They asked us, "What in the world is going on?" I just tried to appear calm; I told them, "Oh, it's just the riots."

Thomas A. Ward

retired Circuit Court Judge

Driving to work in normal rush hour on an empty Jones Falls Expressway was my abnormal beginning to the third day of the riots. The road was closed to everyone except those with passes issued by the National Guard.


From Television Hill, the highest point in Baltimore, we of the Channel 13 staff had a panoramic and frightening view of some 300 fires - a city going up in smoke and anger. With some anxiety about my own safety, I joined one of the WJZ news crews going down for a closer look.

The smashed windows, the looting, the fires, the black banners from a thousand windows were pretty much what I expected from watching the coverage on television. But when we stopped on Pennsylvania Avenue in West Baltimore, I left the newsmen and wandered about - into the completely unexpected.

While I, a middle-aged white man clad in jacket and tie, walked self-consciously and fearfully along the street (and thankful for the National Guard presence), I encountered not one sign of hostility - not a push, not a word, not even an angry glance.

The atmosphere was an eerie combination of resignation and Roman holiday. I watched several burly men climbing through a smashed window of a liquor store, loading their loot into the trunk of a car. My presence didn't deter them; they seemed scarcely to notice me.

Up the street, yet another fire had broken out. The only visible firefighting equipment was busy with a burning building a block away, so the new flames were on their own. The bystanders watched passively amid smoke and confusion as if, despite this assertion of black power, they were still the powerless ones.

But fury, even when justified, is seldom rational. Vengeance was being directed against the physical symbols of white control, no matter if they were the local grocery store or coin laundry, or the apartment whose landlord wouldn't fix the leaky roof. A passing white person was not the enemy.


As we got safely back into the news wagon to return to the station, someone hurled a soda bottle against the side of the vehicle. That was the sum of the anti-white violence we endured that day.

Gwinn Owens

former editorial director of Channel 13

There's this myth that still persists that black businesses weren't destroyed during the riots - that all you had to do was put a black ribbon in the window or on the door to identify your business as being black owned and the looters would leave you alone. But many of the black stores were destroyed anyway. It really put them out of business; they lost everything because they didn't have the capital to rebuild, nor the business acumen to borrow money from lenders.

James Crockett

owner, Crockett Realty Co.


Before the 3 p.m. Palm Sunday curfew, I drove to a fire near Johns Hopkins Hospital. Walking down an alley, I saw an old black woman sitting on her steps, weeping. "This didn't have to happen," she kept repeating.

As I headed back to the seminary, I stopped for a red light. Suddenly, a group of stone-wielding youths appeared, and smashed the car widow of a nearby driver. As he sped off, the well-supplied youths headed for me. Then, one of them saw my Roman collar and shouted: "He's a priest, let him go."

Praise the Lord, and go I went.

$the Rev. Joseph Gallagher

retired Baltimore priest

My friends and I were milling around on the Towanda playground when two or three men came through and threw Molotov cocktails into Sam's Liquor Store at Quantico Street and Reisterstown Road. We hadn't seen anything like it; it was terrifying. The store burned in less than an hour.


ichael Johnson

owner of the Heritage Black Film Museum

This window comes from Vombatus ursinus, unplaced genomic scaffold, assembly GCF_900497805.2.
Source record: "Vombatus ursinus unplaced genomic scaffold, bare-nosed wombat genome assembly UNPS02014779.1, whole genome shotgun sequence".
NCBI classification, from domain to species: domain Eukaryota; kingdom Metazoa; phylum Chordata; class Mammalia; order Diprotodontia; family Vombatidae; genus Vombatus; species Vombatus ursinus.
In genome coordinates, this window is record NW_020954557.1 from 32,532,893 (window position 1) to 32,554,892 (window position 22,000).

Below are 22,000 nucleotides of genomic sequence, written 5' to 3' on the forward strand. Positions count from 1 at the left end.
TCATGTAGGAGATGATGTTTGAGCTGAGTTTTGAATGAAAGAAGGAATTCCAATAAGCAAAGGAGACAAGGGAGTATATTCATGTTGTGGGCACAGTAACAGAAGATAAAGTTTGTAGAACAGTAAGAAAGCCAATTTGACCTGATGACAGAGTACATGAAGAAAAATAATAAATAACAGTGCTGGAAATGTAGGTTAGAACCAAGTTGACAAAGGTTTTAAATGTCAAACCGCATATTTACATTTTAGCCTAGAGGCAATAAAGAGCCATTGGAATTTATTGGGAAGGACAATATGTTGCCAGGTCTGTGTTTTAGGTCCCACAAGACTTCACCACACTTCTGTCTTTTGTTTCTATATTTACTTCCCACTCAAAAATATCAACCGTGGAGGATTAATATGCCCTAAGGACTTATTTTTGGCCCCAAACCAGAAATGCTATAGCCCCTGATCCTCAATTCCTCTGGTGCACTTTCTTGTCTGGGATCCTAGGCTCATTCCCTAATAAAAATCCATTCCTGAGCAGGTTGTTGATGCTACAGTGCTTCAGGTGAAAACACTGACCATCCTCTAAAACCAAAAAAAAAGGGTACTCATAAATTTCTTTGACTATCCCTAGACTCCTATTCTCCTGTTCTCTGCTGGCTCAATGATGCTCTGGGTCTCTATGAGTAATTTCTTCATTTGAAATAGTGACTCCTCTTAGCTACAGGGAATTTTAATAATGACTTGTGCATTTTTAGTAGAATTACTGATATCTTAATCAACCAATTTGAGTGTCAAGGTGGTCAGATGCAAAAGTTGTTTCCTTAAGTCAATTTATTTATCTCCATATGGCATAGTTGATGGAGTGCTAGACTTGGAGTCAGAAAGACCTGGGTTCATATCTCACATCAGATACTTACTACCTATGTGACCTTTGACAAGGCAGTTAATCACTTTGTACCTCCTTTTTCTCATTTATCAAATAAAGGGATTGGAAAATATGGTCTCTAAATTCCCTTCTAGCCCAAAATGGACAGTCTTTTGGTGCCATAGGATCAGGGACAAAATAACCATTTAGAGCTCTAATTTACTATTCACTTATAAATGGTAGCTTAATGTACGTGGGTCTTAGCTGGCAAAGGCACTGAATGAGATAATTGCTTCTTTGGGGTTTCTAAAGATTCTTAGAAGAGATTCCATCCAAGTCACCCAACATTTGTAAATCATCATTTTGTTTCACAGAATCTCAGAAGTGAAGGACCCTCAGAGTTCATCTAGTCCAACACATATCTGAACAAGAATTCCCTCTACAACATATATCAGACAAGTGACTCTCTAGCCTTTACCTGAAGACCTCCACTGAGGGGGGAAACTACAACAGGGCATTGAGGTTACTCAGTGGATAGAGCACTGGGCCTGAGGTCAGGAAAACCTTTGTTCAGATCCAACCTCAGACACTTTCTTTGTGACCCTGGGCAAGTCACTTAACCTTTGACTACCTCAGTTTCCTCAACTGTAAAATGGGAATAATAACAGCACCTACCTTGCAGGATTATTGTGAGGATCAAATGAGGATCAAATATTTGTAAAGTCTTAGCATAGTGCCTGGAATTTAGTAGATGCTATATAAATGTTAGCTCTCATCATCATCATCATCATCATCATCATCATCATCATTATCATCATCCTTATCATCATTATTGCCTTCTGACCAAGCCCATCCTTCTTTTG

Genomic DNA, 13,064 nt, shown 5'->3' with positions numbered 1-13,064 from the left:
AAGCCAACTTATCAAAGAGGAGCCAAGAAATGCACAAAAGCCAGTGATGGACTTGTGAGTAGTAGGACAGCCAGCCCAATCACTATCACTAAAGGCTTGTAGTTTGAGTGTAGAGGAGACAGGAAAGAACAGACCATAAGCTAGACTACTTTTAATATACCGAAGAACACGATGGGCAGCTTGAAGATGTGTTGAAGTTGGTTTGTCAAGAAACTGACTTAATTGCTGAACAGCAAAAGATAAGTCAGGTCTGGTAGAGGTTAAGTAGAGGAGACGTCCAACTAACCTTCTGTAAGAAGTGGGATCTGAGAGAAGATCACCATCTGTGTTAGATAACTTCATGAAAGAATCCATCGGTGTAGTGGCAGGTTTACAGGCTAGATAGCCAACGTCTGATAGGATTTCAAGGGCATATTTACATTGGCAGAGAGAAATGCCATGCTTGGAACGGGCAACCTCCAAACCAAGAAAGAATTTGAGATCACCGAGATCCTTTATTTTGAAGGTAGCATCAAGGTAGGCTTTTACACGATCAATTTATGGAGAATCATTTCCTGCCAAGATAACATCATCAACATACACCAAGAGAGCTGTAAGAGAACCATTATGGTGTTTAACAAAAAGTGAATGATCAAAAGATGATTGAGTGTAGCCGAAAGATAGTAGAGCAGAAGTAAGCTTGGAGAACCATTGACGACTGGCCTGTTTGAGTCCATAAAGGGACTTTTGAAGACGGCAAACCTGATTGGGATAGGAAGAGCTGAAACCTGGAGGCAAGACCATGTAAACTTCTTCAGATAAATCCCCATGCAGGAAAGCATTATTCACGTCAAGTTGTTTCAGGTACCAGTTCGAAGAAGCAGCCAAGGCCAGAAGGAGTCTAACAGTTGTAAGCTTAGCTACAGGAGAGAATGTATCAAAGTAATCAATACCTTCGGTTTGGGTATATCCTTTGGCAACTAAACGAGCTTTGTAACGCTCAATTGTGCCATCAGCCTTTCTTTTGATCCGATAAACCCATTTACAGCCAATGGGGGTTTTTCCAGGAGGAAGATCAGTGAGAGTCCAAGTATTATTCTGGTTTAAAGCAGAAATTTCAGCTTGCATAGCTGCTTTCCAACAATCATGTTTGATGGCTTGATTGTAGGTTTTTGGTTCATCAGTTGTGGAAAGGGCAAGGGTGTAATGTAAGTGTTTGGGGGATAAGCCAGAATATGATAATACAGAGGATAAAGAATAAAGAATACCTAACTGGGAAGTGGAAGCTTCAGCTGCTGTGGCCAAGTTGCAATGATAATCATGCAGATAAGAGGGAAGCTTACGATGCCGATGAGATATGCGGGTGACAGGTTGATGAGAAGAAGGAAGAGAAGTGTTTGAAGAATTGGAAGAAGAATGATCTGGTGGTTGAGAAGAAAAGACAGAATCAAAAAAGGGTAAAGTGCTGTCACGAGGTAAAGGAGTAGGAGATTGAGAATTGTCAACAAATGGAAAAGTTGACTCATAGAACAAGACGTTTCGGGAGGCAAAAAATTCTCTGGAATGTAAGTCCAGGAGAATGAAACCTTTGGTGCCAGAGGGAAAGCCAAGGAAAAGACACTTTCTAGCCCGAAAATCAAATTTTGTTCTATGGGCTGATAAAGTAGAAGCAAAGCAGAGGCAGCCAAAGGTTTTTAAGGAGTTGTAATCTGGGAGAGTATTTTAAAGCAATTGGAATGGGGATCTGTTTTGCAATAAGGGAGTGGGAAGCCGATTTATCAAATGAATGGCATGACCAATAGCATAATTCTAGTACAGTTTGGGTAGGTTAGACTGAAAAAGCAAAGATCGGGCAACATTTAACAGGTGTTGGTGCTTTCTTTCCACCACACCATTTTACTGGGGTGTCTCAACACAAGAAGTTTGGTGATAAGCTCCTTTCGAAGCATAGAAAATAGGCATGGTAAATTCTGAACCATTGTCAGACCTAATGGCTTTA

Driving through the destruction that weekend, many people had a black cloth tied to the car's antenna, or wedged into a window. It signified mourning for Martin Luther King Jr. - also, if you liked, sympathy for the rioters.

Mother, who Sunday morning traversed the length of North Avenue, told of having seen, hanging out one residential upper window, a black brassiere.

R.C.S. Gladstone



We were staying at the Belvedere Hotel when the riots began, attending an Ocean City Dunes Club dinner dance. On hearing of the riots, some of us went up to the roof of the hotel to survey the unrest.

When we returned to the Charles Room, everyone at the dance had left the hotel, including the band and hotel staff, leaving the hotel doors locked behind them. We had a fitful night's sleep not knowing if the hotel would be torched.

The next morning, the streets were virtually deserted, except for trucks full of armed guards and police cars.

Francis J. Townsend Jr.

Ocean City

As a 21-year-old sergeant in the Maryland National Guard, my job was to cook for the guardsmen and city and state police. As I was cooking on the parking lot of the Fifth Regiment Armory, I could see fires all around us. I was scared to death, and I worried for my pregnant wife back in Pigtown.


I carried a .50-caliber machine gun and no bullets. I thank God no ammunition was issued because someone might have overreacted and killed someone.

David Brecht


While parts of the city were burning, life downtown seemed to go on relatively undisturbed.

Except for the soldiers and the gun emplacements on certain street corners, the sight of soldiers on these familiar sidewalks was chilling. Downtown suddenly looked formidable, threatening, hostile.

Walking about you had the sense that the city would be forever tarnished by this sad sight, stained by armed rebellion.


You felt in your gut that things would never be the same again. And, of course, they never were.

ilbert Sandler

free-lance writer

As I rode the No.7 bus home on Palm Sunday morning, I saw parents looting stores with their children in tow. When I saw that, bTC I knew that they were going to have trouble reasserting their authority. The 1968 riots was a time when parental authority and respect for adults in the African-American community began to erode.

My parents told me that if I brought any stolen item into the house, I was going out the back door with it.

R.B. Jones


free-lance writer

After news spread that Martin Luther King Jr. had been shot, you could feel the tension in the air everywhere. I went to Monument and Gay streets, because that's where I understood the trouble was going to start. A gentleman was there dressed in black - somebody I had never seen in the neighborhood. He threw a rock through the window of Sun Cleaners at Aisquith and Monument streets.

Then, all hell broke loose. They started looting stores, going north along Gay Street. The first fire started at the Lewis Furniture store on Gay Street.

I thought the best thing to do was to go home, and that's what I did.

Nathan C. Irby Jr.

executive secretary of the Baltimore City Liquor Board


Pub Date: 4/03/98